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Zero tolerance for zero tolerance policies

Rarely has a phrase been so well-intentioned yet so fraught with pitfalls as “zero tolerance”. Policy makers and bureaucrats alike will drag out the “zero tolerance” phrase to communicate that “this time we’re serious” as a response to whichever issue is gaining media attention at the moment. I believe that “zero tolerance” is the easy way out for lazy thinkers, for those who can only operate within the black and white, and are incapable of or unwilling to consider facts and context in order to initiate a fair response for which they should be accountable.

We have all read media accounts of school authorities who have been bound by such policy to punish the bully and victim equally, when a victim of bullying finally defends himself or herself from yet another attack. Zero tolerance leaves no room for the consideration of history, context, likelihood to re-offend, or the school’s own role in the perpetuation of such bullying, with both bully and victim treated equally under “zero tolerance”, while those of us observing from the outside, are likely cheering for the poor soul who finally stood up for himself or herself.

“Zero tolerance” policies are especially dangerous in the employment context. While it is prudent and necessary for employers to deal with such issues as workplace violence, harassment, drug and alcohol use, etc. seriously, employers are also under the legal obligation to assess each situation to ensure that employees are accommodated where necessary for characteristics protected under human rights law, or for general fairness.

In my articling days I worked on a labour arbitration case where an employee was grieving his termination for verbally threatening another employee. On the basis of “zero tolerance” his termination may have been justified, however, on presentation of the evidence it was apparent that the employer not only ignored offensive racist graffiti in the workplace but tolerated so much verbal harassment and abuse between employees (much of it against this employee, who had some disabilities), that the arbitrator determined that the employer had, in effect, created a “poisoned workplace” in which a verbal response, such as that from the grievor, was inevitable and understandable.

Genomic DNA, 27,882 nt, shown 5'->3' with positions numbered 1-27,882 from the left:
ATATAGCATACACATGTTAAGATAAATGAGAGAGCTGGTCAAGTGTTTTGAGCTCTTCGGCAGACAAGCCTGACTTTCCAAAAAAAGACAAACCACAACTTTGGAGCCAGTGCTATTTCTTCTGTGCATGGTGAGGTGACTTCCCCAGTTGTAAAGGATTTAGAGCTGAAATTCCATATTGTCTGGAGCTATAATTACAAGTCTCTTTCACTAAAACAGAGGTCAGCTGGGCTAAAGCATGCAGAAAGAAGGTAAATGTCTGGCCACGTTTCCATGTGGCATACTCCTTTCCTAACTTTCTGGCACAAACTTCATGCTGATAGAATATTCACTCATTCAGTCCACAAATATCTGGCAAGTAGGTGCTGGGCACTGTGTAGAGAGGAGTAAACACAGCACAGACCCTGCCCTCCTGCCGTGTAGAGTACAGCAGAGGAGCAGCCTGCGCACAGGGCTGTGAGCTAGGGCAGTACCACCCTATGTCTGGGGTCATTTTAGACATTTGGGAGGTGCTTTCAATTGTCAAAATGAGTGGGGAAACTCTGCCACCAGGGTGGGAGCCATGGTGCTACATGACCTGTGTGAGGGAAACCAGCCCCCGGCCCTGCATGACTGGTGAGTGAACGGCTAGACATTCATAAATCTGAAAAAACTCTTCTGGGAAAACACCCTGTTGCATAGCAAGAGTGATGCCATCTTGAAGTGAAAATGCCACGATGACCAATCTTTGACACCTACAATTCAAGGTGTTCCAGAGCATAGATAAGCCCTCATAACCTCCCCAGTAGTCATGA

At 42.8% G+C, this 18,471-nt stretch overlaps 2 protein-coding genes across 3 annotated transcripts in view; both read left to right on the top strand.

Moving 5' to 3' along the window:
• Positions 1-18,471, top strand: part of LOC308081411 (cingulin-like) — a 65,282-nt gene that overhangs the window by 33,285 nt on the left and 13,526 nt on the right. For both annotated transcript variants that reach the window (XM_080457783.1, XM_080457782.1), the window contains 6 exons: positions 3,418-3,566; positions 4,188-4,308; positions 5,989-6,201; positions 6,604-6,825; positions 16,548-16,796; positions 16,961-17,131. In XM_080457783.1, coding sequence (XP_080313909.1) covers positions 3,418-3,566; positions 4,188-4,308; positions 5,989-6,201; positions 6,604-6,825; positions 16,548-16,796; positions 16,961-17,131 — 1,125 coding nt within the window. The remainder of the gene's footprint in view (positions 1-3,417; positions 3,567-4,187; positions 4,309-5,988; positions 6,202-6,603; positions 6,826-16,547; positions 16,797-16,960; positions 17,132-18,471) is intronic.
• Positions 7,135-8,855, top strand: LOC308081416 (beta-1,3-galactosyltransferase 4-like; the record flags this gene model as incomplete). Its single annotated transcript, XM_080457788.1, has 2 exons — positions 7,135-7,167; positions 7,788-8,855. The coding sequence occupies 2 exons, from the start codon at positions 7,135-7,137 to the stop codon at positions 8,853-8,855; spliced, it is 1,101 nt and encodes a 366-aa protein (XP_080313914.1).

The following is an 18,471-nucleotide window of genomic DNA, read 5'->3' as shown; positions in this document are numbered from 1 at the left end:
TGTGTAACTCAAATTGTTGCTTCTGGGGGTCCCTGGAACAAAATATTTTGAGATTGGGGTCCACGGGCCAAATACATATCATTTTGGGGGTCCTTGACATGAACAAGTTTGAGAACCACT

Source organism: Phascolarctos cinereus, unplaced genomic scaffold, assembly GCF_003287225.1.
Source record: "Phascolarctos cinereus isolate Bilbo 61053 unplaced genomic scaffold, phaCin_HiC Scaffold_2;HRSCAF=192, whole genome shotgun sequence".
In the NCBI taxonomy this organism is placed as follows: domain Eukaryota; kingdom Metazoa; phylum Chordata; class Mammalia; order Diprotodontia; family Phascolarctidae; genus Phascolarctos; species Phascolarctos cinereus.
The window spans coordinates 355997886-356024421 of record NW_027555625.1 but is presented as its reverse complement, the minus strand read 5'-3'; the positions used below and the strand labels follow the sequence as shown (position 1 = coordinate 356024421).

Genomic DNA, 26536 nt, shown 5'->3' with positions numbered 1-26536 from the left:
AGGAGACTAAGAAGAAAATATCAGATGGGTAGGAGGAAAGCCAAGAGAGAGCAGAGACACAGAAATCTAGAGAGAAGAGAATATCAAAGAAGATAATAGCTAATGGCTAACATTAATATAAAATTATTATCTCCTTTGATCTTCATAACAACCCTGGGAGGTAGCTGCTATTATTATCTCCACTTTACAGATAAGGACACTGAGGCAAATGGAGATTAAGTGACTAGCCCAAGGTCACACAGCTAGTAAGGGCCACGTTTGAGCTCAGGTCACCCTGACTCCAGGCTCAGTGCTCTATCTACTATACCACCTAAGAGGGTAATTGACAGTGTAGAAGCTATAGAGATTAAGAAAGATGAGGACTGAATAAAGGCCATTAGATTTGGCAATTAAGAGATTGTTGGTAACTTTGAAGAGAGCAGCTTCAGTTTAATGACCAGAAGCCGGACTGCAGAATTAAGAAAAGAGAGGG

Employers should take serious issues seriously, but should be confident enough in their ability to manage employees in the context in which they live and work. Sometimes clichés tell the truth – in this case, justice must not just be done but must be seen to be done. And there is often no justice in “zero tolerance.”

Michele Glassford

President and Managing Editor at DRH and Lawyer at MacKinnon Law Associates
Michele Glassford, is a lawyer, researcher and policy analyst with a background in employment and labour law.In addition to a part-time law practice in Stoney Creek, Ontario, Michele has worked in the field of labour adjustment for the Health Sector Training and Adjustment Program and has been a Researcher for the Canadian Broadcasting Corporation. Michele also holds the position of President and Managing Editor at D.R. Hancocks & Associates Inc., author of the Human Resources PolicyPros. Read more
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